The Case Against the Confirmation of John Ashcroft As Attorney General of the United States: Part II

As Attorney General

As Missouri’s Attorney General, Ashcroft staked out extreme positions that he later continued to promote as a U.S. Senator. For example, in 1981, during his second term as Attorney General, Ashcroft testified before a U.S. Senate Judiciary Subcommittee in favor of a bill to provide that human life shall be deemed to exist from conception. Ashcroft testified, "Both now and in my first term as attorney general, I have devoted considerable time and significant resources to defending the right of the State to limit the dangerous impacts of Roe v. Wade, a case in which a handful of men on the Supreme Court arbitrarily amended the Constitution and overturned the laws of the States relating to abortions." Hearings Before Senate Judiciary Subcommittee on S. 158, "Human Life Bill," 97th Cong., 1st Ses. (1982), at 1106.

Ashcroft testified that the "Human Life Bill," if enacted, would effectively undo the Supreme Court’s Roe v. Wade decision and eliminate a woman’s constitutional right to choose, returning the situation to that "prior to 1973." Id. at 1107. In addition to effectively eliminating a woman’s constitutional right to choose to terminate a pregnancy, the Human Life Bill, by defining life as beginning at conception, could have been invoked to ban even some of the most common and reliable forms of contraception, such as the birth control pill.

However, even this extreme bill, which would have effectively reversed Roe v. Wade and permitted states to criminalize abortion, was not enough for Attorney General Ashcroft. Because the bill would "allow considerable latitude to the 50 states in their approaches," Ashcroft testified that he "would regard this bill as an important but insufficient step in the protection of human life." He testified that a "human life amendment would remain necessary," amending the U.S. Constitution to effectively ban abortions altogether in the United States except to save the woman’s life. Id. at 1107.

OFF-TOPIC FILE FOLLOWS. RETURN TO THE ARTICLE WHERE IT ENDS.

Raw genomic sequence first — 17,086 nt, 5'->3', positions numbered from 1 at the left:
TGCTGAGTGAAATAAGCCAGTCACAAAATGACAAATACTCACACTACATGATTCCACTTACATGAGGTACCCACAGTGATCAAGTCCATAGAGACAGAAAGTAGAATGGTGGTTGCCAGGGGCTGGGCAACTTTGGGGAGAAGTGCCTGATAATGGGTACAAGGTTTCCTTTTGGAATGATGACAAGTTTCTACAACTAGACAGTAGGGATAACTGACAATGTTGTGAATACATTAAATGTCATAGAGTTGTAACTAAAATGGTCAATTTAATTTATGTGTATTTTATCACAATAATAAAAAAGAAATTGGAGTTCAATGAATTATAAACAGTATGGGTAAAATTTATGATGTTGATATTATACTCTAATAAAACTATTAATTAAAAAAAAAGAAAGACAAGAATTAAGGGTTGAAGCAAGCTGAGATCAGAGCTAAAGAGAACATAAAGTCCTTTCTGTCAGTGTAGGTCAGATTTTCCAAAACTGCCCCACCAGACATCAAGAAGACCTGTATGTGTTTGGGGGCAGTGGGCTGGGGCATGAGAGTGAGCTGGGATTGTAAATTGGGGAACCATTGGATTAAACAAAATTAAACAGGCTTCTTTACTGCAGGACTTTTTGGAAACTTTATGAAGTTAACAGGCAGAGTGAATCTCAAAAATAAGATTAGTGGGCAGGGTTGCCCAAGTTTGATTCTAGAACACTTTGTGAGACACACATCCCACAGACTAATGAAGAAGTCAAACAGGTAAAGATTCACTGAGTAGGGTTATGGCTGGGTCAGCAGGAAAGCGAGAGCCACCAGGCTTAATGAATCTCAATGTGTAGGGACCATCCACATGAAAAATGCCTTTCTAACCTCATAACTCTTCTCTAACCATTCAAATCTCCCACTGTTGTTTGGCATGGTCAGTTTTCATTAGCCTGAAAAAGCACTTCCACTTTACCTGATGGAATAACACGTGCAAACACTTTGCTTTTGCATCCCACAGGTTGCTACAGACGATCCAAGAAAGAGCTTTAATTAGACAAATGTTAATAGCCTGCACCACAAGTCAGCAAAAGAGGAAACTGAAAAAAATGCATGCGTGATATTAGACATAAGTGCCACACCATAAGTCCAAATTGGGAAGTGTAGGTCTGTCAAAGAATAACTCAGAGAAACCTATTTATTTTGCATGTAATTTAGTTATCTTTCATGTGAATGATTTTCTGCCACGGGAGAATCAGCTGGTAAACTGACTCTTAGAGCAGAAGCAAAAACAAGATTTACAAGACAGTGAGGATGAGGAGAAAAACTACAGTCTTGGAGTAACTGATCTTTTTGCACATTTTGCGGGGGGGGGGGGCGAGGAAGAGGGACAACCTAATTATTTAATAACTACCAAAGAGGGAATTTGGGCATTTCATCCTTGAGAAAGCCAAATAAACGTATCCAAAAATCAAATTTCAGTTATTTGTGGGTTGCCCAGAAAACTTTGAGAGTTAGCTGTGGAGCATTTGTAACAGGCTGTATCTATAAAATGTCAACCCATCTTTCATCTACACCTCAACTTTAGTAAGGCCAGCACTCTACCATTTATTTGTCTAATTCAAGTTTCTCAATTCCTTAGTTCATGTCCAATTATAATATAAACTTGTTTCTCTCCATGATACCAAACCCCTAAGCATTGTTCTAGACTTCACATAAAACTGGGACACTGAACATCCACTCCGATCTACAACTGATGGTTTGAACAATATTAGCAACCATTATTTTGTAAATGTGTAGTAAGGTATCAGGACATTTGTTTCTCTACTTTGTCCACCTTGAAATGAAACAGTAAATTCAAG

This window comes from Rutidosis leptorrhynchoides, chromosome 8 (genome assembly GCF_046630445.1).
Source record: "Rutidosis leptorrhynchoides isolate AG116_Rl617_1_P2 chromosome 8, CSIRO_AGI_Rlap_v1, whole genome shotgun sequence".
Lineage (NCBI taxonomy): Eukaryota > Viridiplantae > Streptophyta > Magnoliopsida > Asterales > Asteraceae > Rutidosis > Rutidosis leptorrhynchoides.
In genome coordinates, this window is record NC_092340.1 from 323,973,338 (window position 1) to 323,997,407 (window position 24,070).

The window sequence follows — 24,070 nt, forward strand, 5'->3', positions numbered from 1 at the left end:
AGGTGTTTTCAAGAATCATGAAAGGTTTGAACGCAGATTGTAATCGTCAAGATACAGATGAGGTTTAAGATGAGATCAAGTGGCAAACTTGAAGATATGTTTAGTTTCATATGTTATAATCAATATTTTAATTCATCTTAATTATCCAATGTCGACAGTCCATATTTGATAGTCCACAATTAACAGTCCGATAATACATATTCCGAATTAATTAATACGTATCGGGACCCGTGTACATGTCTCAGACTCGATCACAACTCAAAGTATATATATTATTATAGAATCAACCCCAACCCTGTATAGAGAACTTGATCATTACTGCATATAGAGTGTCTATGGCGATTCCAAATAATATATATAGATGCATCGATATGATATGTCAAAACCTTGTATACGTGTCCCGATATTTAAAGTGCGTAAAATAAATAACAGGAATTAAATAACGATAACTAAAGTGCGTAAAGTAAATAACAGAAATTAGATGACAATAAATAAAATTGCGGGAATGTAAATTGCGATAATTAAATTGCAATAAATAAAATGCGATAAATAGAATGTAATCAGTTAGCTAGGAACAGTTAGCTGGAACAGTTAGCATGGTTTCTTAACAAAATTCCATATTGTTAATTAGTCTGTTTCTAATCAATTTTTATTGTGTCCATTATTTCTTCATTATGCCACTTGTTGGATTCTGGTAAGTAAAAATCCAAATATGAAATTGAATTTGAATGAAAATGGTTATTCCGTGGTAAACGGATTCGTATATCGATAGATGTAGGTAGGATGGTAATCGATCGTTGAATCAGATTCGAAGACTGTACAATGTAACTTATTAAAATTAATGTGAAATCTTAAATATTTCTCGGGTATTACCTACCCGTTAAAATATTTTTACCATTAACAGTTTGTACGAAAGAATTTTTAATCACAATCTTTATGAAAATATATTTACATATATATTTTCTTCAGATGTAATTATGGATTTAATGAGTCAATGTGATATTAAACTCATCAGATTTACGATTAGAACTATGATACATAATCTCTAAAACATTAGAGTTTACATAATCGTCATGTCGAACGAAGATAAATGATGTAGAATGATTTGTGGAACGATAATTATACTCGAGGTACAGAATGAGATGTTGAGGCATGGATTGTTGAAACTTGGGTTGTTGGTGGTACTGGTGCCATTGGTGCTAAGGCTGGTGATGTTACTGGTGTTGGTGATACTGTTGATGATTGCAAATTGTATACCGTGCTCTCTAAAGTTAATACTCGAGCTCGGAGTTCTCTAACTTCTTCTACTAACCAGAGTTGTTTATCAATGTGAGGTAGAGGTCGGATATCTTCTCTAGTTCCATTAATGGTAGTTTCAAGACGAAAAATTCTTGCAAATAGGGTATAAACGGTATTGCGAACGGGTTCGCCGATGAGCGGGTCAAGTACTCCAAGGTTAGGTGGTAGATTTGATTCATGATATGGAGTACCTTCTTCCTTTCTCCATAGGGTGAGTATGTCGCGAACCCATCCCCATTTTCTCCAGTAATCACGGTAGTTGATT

In addition to the extreme nature of Ashcroft’s substantive position on abortion, Ashcroft’s testimony reveals disturbing views for a state’s top law enforcement officer charged with the duty to uphold the letter and spirit of existing law and advise legislative bodies do the same. In testifying in support of the Human Life Bill, Attorney General Ashcroft actively encouraged Congress to undo a then nine-year old Supreme Court ruling, stating that the bill would provide a way for "a court desirous of reversing the error-ridden decision of Roe v. Wade" to do so. Id. Ashcroft also testified that the legal testimony of the bill’s opponents describing the law’s clear unconstitutionality "reflects an analytic misperception of the function of the forum of the Congress." He explained, "Whether this bill is healthy enough to survive constitutional challenge can only be determined by the courts in the proper discharge of its responsibilities. I urge the Congress to pass the bill and allow the courts to make that decision." Id. at 1106.

While Ashcroft went on to note that he and others believed that the bill was constitutional and Roe v. Wade was not, the notion that Congress and other legislatures should "allow the courts" to decide on constitutionality and not feel constrained to carefully consider and try to determine such questions is disturbing. Indeed, on those occasions when Congress considers laws seeking to overule or counteract Supreme Court decisions, Congress should and generally has made every effort to explore and reach its own resolution on constitutionality. Ashcroft’s testimony in this regard reflects poorly on his ability to serve as U.S. Attorney General with the responsibility for enforcing the letter and spirit of existing laws and providing impartial analysis and advice to Congress and the President concerning the constitutionality of legislative proposals.